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More Lawyers Use Social Media, but Don't Know How It Helps

Almost all lawyers use social media but few know how it helps their practice, according to a new survey.

Attorney at Work, reporting results of its third annual social media marketing survey, said that 96 percent of the respondents regularly use social media. But barely seven percent believe social media is directly responsible for bringing in new clients.

And while more lawyers are using sites like LinkedIn, Facebook, and Twitter, they don't really know whether social media marketing is more reality or hype.

The disconnect seems to be that most attorneys don't know how to use social media to get new business. Here are some ideas:

Is Your Firm Giving Millennials the Customer Service They Expect?

Have you ever seen grown-ups talking baby-talk to little children?

It's understandable why they do it, but it can get a little weird at times. People assume babies understand the gibberish, but actually it makes no more sense to the babies than to the adults.

That's kind of the problem with businesses trying to woo Millennials, as they vie to tap the buying power of a generation that now outnumbers Baby Boomers. They represent the biggest market in America, and law firms have noticed.

But it takes more than a Facebook page to communicate effectively with Millennials. Here's a primer on customer service for millennials:

Customer Service Tips for Your Law Practice

Sometimes lawyers forget that we are in the customer service business.

That's right, we are are in the same industry as the waiter, maitre d', and valet. Smiles for miles. The customer is always right. Tips are appreciated.

I'll never forget the client who gave me that first tip -- a $50 bill. Then there was the collectible artwork; the expensive watch; the silver bars -- all tips from appreciative clients.

We're not talking about making a living off of tips, here. We're talking about making a living off of good customer service. Here are some tips:

Pros and Cons of Being a Family Lawyer

What are the pros and cons of being a family lawyer?

First, you will really get to know your relatives. That's because they will talk to you about delicate family issues more than your immediate family -- like who's having an affair, who's the crazy uncle, where the dead bodies are, etc.

So yeah, that's both a pro and a con. After that, they kind of line up like this:

Making time for family, traveling the world on vacation, disconnecting from the office, and keeping up your health and exercise -- these are all things lawyers tend to struggle with. With the pressures of a legal career, many lawyers spend a lot more time grinding out billable hours than they spend on themselves.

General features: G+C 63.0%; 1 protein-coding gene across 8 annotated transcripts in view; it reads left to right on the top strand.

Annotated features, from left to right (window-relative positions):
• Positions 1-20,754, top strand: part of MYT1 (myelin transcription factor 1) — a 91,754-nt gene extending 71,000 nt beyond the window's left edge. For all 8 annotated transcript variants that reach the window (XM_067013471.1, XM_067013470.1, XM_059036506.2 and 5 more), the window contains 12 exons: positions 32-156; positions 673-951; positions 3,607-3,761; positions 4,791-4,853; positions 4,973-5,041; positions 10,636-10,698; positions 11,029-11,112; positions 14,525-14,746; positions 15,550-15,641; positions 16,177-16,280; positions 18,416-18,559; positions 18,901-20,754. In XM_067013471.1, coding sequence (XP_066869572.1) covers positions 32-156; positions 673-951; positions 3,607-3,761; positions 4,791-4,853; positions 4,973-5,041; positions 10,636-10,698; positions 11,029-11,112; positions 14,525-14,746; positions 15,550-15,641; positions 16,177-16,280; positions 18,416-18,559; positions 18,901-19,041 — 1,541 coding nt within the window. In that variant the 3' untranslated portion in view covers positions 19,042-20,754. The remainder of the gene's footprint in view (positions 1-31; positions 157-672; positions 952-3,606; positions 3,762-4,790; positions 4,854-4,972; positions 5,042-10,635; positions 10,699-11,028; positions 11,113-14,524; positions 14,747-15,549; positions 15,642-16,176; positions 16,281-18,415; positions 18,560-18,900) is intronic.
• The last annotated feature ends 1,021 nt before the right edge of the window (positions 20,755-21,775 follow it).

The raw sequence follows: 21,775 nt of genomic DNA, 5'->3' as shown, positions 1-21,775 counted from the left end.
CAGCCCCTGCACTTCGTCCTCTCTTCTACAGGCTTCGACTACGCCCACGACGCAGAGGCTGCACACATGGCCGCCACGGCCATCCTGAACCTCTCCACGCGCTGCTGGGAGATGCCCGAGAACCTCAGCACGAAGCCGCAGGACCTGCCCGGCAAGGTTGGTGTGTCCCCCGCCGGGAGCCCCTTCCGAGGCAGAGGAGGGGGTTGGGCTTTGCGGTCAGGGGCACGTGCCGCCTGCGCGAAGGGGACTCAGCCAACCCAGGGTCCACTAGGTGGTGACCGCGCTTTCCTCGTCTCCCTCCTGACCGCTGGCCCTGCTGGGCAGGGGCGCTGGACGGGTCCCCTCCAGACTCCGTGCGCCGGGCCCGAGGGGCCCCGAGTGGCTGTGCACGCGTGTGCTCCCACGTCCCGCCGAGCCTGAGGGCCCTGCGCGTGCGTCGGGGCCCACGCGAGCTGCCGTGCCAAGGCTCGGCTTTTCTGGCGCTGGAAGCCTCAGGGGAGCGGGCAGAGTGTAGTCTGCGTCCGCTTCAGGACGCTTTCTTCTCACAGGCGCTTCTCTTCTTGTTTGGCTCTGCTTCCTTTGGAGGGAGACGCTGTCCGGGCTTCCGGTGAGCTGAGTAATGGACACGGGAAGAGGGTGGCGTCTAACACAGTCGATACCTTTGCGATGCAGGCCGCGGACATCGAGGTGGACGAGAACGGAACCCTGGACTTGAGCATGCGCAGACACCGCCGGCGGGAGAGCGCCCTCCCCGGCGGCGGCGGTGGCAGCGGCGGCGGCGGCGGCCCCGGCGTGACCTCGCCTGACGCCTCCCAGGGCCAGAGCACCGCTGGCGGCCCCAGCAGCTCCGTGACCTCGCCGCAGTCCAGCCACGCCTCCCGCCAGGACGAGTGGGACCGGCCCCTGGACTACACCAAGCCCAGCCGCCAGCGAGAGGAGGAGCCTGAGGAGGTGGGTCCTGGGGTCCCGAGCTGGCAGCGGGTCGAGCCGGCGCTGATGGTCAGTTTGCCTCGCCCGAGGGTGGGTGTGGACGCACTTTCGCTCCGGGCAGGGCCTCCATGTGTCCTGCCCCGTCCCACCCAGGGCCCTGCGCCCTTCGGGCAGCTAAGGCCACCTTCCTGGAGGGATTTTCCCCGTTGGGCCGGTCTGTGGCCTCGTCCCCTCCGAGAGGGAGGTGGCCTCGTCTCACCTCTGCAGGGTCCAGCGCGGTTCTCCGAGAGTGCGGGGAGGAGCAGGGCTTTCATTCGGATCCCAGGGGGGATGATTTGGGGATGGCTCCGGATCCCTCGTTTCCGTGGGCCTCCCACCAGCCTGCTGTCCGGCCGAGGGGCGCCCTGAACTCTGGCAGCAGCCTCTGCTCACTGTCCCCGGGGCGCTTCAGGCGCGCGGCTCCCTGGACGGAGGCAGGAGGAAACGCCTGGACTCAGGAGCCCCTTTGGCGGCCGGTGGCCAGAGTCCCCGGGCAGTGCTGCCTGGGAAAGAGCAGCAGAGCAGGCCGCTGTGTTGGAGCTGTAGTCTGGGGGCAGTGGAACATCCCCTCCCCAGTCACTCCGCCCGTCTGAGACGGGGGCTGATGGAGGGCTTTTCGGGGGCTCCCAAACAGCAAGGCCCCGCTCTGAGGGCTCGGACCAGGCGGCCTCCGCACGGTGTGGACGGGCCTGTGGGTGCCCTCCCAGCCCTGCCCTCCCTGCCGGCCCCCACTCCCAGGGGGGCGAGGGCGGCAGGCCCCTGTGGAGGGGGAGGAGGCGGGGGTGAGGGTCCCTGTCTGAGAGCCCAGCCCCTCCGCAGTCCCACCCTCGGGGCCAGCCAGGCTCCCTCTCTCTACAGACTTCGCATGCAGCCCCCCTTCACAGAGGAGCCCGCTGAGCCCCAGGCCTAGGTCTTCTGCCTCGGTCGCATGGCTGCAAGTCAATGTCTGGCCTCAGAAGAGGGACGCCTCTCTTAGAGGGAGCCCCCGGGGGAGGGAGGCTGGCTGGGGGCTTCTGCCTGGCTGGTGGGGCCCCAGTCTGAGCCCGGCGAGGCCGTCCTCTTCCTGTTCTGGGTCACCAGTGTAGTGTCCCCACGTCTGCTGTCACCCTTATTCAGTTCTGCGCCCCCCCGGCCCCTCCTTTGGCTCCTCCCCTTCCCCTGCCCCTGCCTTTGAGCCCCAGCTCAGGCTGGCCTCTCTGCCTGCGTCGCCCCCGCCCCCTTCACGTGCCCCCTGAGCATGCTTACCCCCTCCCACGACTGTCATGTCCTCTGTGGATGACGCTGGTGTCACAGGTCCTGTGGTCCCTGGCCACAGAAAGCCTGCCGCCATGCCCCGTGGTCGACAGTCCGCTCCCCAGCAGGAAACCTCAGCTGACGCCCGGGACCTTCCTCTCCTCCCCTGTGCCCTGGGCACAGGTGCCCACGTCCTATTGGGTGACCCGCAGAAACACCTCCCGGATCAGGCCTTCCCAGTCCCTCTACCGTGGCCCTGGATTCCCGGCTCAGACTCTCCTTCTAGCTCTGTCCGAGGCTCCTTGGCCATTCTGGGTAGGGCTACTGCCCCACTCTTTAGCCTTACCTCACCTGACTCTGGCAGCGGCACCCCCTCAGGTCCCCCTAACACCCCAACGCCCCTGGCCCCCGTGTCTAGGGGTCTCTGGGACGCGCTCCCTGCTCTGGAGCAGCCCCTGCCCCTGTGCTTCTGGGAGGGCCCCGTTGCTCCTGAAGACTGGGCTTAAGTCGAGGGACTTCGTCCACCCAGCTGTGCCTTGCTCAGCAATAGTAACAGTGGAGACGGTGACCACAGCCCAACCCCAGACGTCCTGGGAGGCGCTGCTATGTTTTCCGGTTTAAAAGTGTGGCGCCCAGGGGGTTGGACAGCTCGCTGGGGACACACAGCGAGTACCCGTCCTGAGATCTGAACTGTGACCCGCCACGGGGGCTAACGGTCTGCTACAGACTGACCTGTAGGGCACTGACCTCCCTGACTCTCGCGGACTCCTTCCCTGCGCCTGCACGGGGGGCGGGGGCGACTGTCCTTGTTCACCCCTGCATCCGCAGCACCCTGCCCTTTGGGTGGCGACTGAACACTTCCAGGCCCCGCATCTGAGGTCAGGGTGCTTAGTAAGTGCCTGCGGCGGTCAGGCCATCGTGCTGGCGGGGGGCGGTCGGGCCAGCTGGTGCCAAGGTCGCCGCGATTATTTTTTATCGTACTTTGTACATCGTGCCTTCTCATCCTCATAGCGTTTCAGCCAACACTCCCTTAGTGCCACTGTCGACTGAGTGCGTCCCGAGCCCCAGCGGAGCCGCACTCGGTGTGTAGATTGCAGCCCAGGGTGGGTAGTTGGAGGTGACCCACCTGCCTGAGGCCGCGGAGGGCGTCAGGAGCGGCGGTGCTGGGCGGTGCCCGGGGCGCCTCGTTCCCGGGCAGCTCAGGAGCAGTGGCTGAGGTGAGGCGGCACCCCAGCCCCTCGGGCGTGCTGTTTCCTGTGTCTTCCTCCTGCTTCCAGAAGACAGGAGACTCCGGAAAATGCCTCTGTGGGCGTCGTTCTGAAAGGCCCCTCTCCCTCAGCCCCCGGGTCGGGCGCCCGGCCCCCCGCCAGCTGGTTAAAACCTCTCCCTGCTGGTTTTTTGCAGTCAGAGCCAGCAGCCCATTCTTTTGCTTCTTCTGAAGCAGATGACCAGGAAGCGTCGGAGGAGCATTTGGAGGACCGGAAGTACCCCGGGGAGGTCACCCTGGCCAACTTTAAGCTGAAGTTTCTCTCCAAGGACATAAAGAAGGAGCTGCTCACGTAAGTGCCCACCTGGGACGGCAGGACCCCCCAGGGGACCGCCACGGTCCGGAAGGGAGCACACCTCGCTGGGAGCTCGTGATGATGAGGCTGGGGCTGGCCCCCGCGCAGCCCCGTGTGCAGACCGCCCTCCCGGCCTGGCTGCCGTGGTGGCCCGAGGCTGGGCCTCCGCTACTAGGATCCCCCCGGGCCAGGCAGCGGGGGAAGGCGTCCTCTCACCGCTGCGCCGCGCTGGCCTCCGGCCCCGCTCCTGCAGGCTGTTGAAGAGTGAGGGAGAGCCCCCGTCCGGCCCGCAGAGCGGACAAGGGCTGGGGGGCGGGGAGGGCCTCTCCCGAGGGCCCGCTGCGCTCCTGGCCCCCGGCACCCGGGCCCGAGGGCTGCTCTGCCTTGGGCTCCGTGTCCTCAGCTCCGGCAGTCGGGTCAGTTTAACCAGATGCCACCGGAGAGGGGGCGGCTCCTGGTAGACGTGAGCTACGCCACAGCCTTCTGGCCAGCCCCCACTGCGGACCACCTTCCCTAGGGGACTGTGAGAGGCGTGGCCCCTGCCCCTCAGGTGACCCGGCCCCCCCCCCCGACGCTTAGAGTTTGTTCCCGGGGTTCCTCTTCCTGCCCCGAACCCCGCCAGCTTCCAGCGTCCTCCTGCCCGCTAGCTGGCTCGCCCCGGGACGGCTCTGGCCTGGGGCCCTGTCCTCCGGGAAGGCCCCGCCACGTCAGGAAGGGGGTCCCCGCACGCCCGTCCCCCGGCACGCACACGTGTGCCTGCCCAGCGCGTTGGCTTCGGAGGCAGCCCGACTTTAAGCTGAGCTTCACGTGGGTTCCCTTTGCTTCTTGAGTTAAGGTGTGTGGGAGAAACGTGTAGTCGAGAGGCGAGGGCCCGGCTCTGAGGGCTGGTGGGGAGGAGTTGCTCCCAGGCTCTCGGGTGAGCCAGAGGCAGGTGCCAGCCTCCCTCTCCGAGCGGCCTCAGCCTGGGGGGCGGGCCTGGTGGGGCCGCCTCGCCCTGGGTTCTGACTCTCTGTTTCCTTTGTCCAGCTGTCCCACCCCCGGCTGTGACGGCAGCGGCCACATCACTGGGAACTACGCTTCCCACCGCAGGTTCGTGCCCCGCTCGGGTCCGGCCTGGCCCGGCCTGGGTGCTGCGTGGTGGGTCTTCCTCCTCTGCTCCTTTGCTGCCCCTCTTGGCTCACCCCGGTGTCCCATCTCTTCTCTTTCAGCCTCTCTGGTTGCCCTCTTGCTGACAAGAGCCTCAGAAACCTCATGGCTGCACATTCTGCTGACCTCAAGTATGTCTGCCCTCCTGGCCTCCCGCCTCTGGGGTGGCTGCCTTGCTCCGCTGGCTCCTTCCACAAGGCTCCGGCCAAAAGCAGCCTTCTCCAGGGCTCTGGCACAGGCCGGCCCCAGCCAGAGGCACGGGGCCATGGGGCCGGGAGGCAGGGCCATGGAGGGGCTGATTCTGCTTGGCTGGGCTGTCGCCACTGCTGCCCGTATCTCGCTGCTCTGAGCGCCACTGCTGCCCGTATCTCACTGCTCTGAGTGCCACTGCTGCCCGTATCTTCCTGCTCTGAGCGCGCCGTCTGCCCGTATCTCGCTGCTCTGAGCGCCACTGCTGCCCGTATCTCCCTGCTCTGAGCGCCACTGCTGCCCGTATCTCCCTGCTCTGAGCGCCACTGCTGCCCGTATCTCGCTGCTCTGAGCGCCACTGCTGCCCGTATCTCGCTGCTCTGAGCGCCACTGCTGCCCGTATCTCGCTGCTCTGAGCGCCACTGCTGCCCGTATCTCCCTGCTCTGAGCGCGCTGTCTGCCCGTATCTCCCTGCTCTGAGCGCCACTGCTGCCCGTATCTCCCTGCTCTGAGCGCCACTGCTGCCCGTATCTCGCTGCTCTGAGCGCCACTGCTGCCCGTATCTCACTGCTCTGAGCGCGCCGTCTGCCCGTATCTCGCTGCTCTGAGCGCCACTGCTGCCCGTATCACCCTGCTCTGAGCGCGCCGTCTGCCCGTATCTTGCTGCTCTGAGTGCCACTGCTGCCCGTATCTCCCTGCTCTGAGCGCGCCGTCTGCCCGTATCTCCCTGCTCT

Of course, we all wish we had a better work/life balance, right? Well, maybe not. When it comes to perks that could make lawyers' lives a bit more balanced, many of those perks are going unused.

Remember fax machines? If you're like many of us, you probably haven't touched one in years. After all, didn't faxes disappear into the technological netherworld, alongside beepers, dial-up internet, and the Walkman?

No, they didn't. Faxes are still around, and they've even been adapted for a very contemporary use: spam. And that fax spam, also known as junk faxes, is still causing lawsuits -- 4,860 lawsuits last year, according to the Wall Street Journal.

Jacoby & Myers Loses Appeal to Associate Nonlawyer Investors

How many lawyers does it take to own a law firm?

One -- the rest are banks, landlords, and service providers who own everything that keeps the practice afloat.

So it's not a good lawyer joke, but comedy is sometimes born of sobering truth and many attorneys know the challenges of struggling to stay in business. If only there were an investor ...

It's not going to happen, according to a federal appeals court. Not even Jacoby & Myers, the poster boys of law firm expansion, could persuade the judges that attorneys should be able to reduce costs to clients by sharing ownership with non-lawyers.

When it comes to building your practice, client satisfaction is key. Happy clients mean more clients, either through repeat business or future referrals.

And while winning, however you define it, is the key to client glee, there are a few other practices attorneys can employ to help make sure their clients are satisfied. Here are some of our top tips, taken from the FindLaw archives.

A Chinese Path to Law Office Cost-Efficiency

There's an ancient Chinese proverb that rings true even today: "Those who know when they have enough are rich." I am not Chinese, but I know frugality when I see it.

Years ago, I worked in Los Angeles for a publishing company owned by a Chinese family. They also published the largest Chinese-language newspaper in Taiwain and employed hundreds of people on two continents.

Yet the owner never showed off his wealth. He could have driven a brand new luxury car to work, but he drove a modest older model. He could have occupied an elegant corner office, but chose to work above the dirty press room.

There's a lesson here for running a cost-efficient law office: save money and make more money.

Tips for Following Your Passion in the Law

Chloe, the star of "Beverly Hills Chihuahua" and a voice of inspiration for those who search for meaning in the drudgery of life, said it best:

"Rough. Rough."

Just kidding. For those of you haven't watched a dog movie since Lassie, they are all dubbed nowadays. But Chloe didn't actually say anything in the climactic scene. She found her bark, and that made all the difference.

What we're talking about, or barking about, is this: lawyers, too, can find their passion in the law.